Day 10 Back to the Sixties September 11, 2013

Sept 11, 2013 a.m. 

34.30 N,  133.48 W @ 10:28 PDT

Heading: 180 true Boat Speed: 2 knots Wind: 5 knots Swell: 1.5 – 2 metres Sky: Overcast Temperature: 18 C Miles in last 24 hrs: 20

Grey again today and there are more ‘search lights’ burning through the clouds looking for escapees. The sea is still high but undulating under a great grey aquatic skin. Half an hour ago, in the middle of tea and porridge in the cockpit, a ruffle of wind like goose bumps moved across from the west and covered the water. I hoisted the main and jib after dropping them around 9:00 last night and we are headed for the equator. I was visited by a young dark feathered wandering Albatross last night at dusk and again this morning. Van Morrison is beating out “Brown Eyed Girl” and I am having flashbacks of the sixties.  

Another significant event late last night. I tore my jeans and just like I did in the 60s, I tore off the bottoms and sit here this morning in cut offs, no shirt, my hair has not been combed in a week, and I haven’t shaved. Brown Eyed Girl, cut offs, no shirt, no shave, no comb, no socks no shoes, in a warm breeze on a sail boat in the Pacific. I’m in heaven! 

Glenn atop the Empire State Building in NYC with the Twin Towers in the background. Here he is unshaven, uncombed, in cut-offs circa 1969. Some things never change.

There is lots of garbage in the water everywhere this morning. A fish net passed by about 2 meters square followed by a section of wooden wharf about 12 ft square. Glad I didn’t meet that three days ago surfing down one of those waves at 9 knots.

Also to my great astonishment and delight a school of mahi mahi, about ten of them, just drifted out from under the boat. I guess I’ll have to go fishing today. First, I must go up on deck and deal with the sails.

Welcome new sponsor Anchor Marine Electric.

 

Day 9 Light airs September 10, 2013

Sept 10, 2013 noon close

35. 16.9 N,  133 44.7 W @12:00 PDT

Wind: Less than 5 knots Waves: 2.5 metres Sky: Clear Wind light, difficult to steer. No cloud, hot sun. No sleep. Having a tough day!

@0:3:15 PDT

It’s the middle of the night. I’ve been up since before midnight adjusting West Wind’s sails. I knew the winds would eventually die down and shift direction sometime tonight after looking at the Grib files. It is overcast and visibility is only possible with the LED head light. I took two reefs out of the main then accidentally gybed. It is difficult to be up in the middle of the night doing sail changes and slightly more bearable when it is warm. Now for forty winks.

Dawn appears grey. Grey sea and sky low. The wind has gone down and left an unwelcome lump. Through the low clouds a single shaft of light beams down as if searching for someone. A pair of bright white tropic birds circle from overhead. On the deck, a small flying fish, wings spread wide sticks in the scuppers, and from below the kettle whistles demanding to be made into tea. So starts another day at sea.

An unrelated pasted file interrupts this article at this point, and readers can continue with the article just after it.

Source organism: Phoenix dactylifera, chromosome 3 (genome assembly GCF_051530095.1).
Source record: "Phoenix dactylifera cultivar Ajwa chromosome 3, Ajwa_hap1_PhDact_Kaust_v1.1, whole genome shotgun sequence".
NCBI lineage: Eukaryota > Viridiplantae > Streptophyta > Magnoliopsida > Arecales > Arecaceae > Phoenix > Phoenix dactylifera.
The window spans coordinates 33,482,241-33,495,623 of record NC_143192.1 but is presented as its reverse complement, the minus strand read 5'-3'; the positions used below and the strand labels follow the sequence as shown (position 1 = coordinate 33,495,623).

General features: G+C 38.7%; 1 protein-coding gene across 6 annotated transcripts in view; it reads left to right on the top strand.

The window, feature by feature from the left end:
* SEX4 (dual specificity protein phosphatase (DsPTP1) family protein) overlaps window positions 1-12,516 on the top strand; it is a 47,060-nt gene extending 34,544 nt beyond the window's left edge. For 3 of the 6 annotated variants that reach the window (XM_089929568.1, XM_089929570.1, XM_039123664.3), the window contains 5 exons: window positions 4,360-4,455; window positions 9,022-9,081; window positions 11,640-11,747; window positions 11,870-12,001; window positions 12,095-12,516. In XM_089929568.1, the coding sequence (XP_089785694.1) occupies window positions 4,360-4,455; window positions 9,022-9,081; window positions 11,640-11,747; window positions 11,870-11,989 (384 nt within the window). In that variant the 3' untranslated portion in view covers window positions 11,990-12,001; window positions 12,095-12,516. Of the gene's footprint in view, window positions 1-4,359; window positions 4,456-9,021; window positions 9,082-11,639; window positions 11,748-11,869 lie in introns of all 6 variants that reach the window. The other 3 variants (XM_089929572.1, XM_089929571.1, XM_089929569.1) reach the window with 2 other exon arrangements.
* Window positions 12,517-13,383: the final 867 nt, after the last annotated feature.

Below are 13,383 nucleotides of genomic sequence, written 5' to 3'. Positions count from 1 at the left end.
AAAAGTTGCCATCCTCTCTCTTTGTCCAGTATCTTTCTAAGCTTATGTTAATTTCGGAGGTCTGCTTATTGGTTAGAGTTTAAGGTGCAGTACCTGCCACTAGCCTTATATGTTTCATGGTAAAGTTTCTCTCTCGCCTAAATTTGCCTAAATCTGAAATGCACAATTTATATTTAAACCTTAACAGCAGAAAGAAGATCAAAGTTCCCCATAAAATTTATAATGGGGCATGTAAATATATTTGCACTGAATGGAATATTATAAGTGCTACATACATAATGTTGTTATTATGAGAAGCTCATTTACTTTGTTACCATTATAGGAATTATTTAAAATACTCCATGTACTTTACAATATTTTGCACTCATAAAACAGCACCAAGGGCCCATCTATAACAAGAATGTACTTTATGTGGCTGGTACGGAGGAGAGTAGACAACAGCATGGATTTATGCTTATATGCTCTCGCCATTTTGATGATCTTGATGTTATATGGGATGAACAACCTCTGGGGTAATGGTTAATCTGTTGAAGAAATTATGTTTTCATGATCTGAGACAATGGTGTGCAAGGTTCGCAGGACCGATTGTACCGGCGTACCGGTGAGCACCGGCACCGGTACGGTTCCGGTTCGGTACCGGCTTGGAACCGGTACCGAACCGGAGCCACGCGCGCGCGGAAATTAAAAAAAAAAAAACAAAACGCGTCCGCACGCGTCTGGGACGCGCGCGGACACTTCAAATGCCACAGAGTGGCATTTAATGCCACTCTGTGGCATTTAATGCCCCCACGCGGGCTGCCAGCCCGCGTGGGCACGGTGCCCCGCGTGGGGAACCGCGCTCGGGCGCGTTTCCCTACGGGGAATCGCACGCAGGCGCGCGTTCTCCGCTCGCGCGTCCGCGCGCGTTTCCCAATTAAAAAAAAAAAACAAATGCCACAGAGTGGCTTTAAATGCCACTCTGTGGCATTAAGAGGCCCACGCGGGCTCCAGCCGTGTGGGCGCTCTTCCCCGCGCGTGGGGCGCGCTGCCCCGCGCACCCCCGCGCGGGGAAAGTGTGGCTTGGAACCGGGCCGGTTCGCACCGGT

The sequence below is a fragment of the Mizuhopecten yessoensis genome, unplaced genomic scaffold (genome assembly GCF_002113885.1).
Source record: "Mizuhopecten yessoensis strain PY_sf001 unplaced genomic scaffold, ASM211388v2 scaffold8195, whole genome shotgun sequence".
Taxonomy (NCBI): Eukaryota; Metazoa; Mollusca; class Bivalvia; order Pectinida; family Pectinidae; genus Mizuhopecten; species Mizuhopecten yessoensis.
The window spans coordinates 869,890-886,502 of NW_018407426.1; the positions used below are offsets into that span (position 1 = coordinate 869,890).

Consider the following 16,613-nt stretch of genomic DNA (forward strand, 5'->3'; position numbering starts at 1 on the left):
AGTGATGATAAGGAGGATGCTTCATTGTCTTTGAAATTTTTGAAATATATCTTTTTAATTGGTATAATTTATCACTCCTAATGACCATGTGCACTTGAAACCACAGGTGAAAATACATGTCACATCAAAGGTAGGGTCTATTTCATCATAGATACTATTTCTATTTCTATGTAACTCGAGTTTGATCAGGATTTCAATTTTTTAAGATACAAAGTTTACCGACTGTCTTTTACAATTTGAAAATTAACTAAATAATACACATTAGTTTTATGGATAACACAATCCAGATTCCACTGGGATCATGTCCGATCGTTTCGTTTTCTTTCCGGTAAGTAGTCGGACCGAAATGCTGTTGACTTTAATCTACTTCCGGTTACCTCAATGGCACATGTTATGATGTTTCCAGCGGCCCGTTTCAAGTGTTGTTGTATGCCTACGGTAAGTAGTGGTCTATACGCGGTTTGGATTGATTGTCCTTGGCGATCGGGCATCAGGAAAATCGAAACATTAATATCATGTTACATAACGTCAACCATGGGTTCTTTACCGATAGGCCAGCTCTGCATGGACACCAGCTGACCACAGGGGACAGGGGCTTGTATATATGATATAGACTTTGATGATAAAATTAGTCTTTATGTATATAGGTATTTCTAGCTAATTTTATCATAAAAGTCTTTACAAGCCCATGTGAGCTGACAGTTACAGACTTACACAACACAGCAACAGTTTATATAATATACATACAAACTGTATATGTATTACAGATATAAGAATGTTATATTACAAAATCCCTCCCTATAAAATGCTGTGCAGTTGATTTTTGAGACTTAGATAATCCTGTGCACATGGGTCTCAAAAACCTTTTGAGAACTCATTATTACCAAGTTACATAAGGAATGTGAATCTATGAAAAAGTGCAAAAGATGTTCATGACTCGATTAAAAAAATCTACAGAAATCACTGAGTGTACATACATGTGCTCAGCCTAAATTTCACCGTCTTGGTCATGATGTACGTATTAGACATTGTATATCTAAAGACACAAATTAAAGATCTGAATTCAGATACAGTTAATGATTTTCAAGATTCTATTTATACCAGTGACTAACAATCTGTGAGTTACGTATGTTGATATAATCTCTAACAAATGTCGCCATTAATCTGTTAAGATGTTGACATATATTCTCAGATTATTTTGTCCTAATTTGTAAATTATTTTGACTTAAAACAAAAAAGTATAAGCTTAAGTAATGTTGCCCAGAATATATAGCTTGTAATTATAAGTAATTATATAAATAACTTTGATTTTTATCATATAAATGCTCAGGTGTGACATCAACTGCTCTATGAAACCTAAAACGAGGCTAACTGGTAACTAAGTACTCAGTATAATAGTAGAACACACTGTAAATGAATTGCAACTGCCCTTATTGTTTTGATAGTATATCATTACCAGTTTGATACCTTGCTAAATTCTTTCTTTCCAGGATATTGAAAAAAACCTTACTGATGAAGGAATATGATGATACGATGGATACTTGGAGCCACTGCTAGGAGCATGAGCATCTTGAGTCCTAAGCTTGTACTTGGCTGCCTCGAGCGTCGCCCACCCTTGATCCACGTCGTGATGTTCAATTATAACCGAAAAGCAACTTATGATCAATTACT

White tailed tropic bird

@ 16:00 PDT

I’m afraid I’ve worked myself into a bad spot. It’s now almost four o’clock in the afternoon and the wind has been very light and the sea very high, the combination of which has worn me out. I’ve been trying to hand steer since the wee hours of this morning.

It’s been a very hot day and I have not been able to get the Fleming to work at all in the light wind. I put a small bracket on it for an auto helm some time ago and as it turns out it is just enough to set it off in light air. It dawned me a hour ago that that might be the problem. I am over tired and have not had enough to eat. The wind has now completely died and I’m just going on deck to drop the sails and take them and me out of this terrible din…

I’m back, I made an adjustment and although there is little wind we are now doing 4.5 knots on a reasonable course so I will suffer with the noise a little longer. The only reprieve will be to take them all down have something to eat and have some sleep. I’m a little stubborn so while I can make some forward motion I will. 

Day 8 Solar power September 9, 2013

  Sept 9, 2013 2045close

 36. 19.8 N, 132. 24.4 W @20:45 PDT

The wind generator is not producing much power on this point of sail, except in the evening. I’m getting power only from my Solar panels at this point and being conservative in my power usage. I’ve been organizing the boat and taking inventory of everything over the last 4 days. Very few sightings so far –  I saw one fish boat last night. One small flying fish arrived on deck this morning. I’m thoroughly enjoying the balmy weather… while it lasts.

Heading: 224 true Boat speed: 7 knots Swell: 2.5 metres N Temp: 22 C in cabin, 18 – 19 C on deck Sky: broken cloud  Miles in last 24 hrs: 150

Behind the blog: 

Welcome to the Going Solo blog. As of today, we have 310 subscribers. We hope you’re enjoying the virtual adventure and we thank you for your comments. We look forward to welcoming more subscribers along the way. 

 

Day 8 – Riding the waves

Heading out on Day 2, Glenn enjoys the ride from the pulpit.

Fellow sailors snapped this shot of Glenn as he headed out the Straits enjoying the ride from the pulpit.

This afternoon the sun broke through the clouds and revealed an indigo sea capped with white horses following and passing West Wind II.